Be a bit of buggering about to get it level but once done it's done forever. Possibly you could hide cables under it too .

Oh congratulations on the house , I'm pleased your realising your ambitions to move out of the city. :)
 

Krunok

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#13
RT60 - while technically there is no reverb time in small room acoustics, REW has a good algorithm (Topt) for small rooms and this measure is useful above the rooms transition frequency to get an idea of how dead or live the room is. A nice flat response from 300Hz to 10 kHz will yield a neutral sounding room. Typical RT60 Topt ranges for small room acoustics is around 200 to 400ms. Note it is better to have a more lively room than a dead one. Most folks overdo it on the absorption rather than using diffusion. A overly absorbent room takes the life out of the music.
As usual, very usefull hints from Mitch!

Here is RT60 response of my room (not so small, app 45m2), just as an example to what Mitch was saying (left + right speaker):


Capture.JPG


Btw, walls made of thick hollow bricks are covered with blaster panels and mineral wool in between. @Thomas savage , as you are the expert in this field, does that help? :)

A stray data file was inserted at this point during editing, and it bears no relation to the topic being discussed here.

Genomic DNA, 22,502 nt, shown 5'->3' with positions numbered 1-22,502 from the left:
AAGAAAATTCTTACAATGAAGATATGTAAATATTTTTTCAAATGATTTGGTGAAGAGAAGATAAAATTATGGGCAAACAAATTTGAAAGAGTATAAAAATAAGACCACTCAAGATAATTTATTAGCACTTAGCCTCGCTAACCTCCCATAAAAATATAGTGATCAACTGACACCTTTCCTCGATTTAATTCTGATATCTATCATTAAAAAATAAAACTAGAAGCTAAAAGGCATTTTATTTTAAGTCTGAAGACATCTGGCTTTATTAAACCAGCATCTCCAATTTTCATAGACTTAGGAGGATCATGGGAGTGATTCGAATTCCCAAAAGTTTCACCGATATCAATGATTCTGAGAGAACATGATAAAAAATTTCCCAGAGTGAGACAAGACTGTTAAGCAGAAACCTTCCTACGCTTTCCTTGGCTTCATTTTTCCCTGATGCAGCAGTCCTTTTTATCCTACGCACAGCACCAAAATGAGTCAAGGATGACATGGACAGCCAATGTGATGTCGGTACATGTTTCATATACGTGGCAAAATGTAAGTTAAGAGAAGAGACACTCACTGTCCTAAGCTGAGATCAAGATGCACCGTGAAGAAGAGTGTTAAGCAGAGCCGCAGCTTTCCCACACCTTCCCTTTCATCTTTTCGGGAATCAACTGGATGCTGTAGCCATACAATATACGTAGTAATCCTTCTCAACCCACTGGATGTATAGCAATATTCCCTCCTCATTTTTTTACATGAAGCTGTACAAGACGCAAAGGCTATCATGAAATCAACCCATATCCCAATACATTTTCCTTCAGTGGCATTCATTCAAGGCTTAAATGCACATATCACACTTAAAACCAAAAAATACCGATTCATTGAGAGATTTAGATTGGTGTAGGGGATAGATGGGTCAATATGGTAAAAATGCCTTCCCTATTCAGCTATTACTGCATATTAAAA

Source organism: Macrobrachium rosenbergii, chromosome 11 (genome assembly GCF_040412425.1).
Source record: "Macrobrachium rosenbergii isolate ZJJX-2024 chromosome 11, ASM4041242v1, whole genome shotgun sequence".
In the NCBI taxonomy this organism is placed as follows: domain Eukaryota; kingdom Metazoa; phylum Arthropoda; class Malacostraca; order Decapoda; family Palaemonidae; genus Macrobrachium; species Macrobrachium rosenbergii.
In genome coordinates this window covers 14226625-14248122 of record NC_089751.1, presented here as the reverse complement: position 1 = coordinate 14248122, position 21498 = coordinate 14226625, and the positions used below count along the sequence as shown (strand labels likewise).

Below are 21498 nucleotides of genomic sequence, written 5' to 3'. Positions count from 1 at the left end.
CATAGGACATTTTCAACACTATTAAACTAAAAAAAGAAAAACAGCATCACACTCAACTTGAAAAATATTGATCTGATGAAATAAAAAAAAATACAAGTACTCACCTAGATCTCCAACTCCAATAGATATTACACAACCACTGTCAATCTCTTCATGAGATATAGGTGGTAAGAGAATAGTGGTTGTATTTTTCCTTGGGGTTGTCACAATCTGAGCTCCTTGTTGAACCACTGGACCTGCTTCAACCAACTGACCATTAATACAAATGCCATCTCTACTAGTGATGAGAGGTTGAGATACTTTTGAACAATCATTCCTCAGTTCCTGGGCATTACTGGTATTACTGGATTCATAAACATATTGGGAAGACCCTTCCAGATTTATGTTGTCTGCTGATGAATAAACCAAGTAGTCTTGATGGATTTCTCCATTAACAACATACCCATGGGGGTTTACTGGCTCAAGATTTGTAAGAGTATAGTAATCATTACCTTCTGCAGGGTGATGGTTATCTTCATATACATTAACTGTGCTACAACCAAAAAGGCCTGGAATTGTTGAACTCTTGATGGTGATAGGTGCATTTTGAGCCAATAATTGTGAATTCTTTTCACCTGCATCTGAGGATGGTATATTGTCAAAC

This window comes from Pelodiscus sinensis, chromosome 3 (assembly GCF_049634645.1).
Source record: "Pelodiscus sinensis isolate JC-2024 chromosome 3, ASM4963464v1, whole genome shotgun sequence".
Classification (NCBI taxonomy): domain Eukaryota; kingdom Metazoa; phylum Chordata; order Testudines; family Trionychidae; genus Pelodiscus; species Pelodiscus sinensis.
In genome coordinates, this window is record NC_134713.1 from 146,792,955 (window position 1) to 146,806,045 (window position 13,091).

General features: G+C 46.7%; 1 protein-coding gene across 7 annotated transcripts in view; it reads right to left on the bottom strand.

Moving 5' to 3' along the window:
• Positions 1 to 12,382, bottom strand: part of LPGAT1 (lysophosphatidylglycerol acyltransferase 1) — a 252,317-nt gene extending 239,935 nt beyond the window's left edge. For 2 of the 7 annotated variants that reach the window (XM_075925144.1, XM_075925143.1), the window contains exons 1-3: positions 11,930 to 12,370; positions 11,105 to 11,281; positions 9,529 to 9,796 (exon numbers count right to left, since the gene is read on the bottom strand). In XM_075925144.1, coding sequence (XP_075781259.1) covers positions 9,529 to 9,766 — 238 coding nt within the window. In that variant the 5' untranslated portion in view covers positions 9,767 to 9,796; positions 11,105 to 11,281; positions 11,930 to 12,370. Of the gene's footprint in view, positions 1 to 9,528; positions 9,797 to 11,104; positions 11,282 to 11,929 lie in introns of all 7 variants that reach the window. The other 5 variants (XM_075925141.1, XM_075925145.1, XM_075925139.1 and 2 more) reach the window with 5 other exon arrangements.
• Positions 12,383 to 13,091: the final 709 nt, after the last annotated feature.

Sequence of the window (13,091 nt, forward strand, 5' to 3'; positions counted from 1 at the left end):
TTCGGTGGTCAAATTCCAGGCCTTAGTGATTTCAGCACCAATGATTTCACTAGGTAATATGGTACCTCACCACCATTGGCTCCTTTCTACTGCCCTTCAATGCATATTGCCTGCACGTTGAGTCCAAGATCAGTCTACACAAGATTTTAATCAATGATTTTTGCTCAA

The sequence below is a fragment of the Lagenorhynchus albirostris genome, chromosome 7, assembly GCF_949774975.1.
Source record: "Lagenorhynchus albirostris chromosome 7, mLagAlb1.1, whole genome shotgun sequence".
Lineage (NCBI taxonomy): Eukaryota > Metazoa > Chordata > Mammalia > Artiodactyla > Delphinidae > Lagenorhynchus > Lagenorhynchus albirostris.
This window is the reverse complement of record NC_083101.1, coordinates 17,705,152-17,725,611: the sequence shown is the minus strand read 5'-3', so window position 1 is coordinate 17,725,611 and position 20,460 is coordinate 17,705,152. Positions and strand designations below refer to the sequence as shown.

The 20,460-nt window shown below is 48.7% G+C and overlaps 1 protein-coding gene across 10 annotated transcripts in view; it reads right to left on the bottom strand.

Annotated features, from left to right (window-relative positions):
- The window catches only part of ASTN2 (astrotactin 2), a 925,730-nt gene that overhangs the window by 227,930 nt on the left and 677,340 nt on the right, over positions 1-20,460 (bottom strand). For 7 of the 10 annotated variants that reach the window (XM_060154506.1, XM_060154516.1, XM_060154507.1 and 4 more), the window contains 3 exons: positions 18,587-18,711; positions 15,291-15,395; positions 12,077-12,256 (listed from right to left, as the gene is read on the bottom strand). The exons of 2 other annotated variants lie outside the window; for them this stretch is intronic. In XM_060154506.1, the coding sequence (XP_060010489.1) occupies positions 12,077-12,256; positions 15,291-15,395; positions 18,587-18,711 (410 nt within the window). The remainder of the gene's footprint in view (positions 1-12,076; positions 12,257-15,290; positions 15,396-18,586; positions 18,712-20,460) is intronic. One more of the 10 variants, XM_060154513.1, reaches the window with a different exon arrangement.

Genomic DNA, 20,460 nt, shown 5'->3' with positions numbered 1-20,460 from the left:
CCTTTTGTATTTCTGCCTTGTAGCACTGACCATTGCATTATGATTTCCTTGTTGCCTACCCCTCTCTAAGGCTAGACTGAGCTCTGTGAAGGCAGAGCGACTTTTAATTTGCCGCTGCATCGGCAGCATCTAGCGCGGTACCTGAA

RayDunzl

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#14
Is there a nice view out the windows? It would be a factor for me.
This remains my favorite non-multi-billionaire listening room image... Jon Iverson, Stereophile

1565803210520.png


1565803157987.png
 

Krunok

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#15
If the drain thing is a issue you could always put a little raised shelf across to level it off and put your speakers on that .

Be a bit of buggering about to get it level but once done it's done forever. Possibly you could hide cables under it too .

Oh congratulations on the house , I'm pleased your realising your ambitions to move out of the city. :)
This remains my favorite non-multi-billionaire listening room image... Jon Iverson, Stereophile

View attachment 31326

View attachment 31324
Speakers are so-so but I do like the view and the lamp! :D
 

Dialectic

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#16

RayDunzl

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#17
Last edited:

Soniclife

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#18
This remains my favorite non-multi-billionaire listening room image... Jon Iverson, Stereophile

View attachment 31326

View attachment 31324
Yeah, I could live with that.
In-laws used to have a house with a lounge with similar Windows looking down once side of a valley, and up the other, with a stream railway line at the bottom of the valley, it was full on English countryside idyll. Would have made a great listening room.
I'm also very fond of a sea view.
 

Dialectic

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#19
Is Iverson an older guy who bought his house before the tech boom? You'd probably have to be a hundred-millionaire or billionaire now to afford that place if it is located, as I suspect from the view, in the hilly area around Silicon Valley.
 

Dialectic

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#20
We will have a nice living room with a wall of windows looking back onto the nice wooded, rocky back yard, but that is where the piano will go, not the stereo.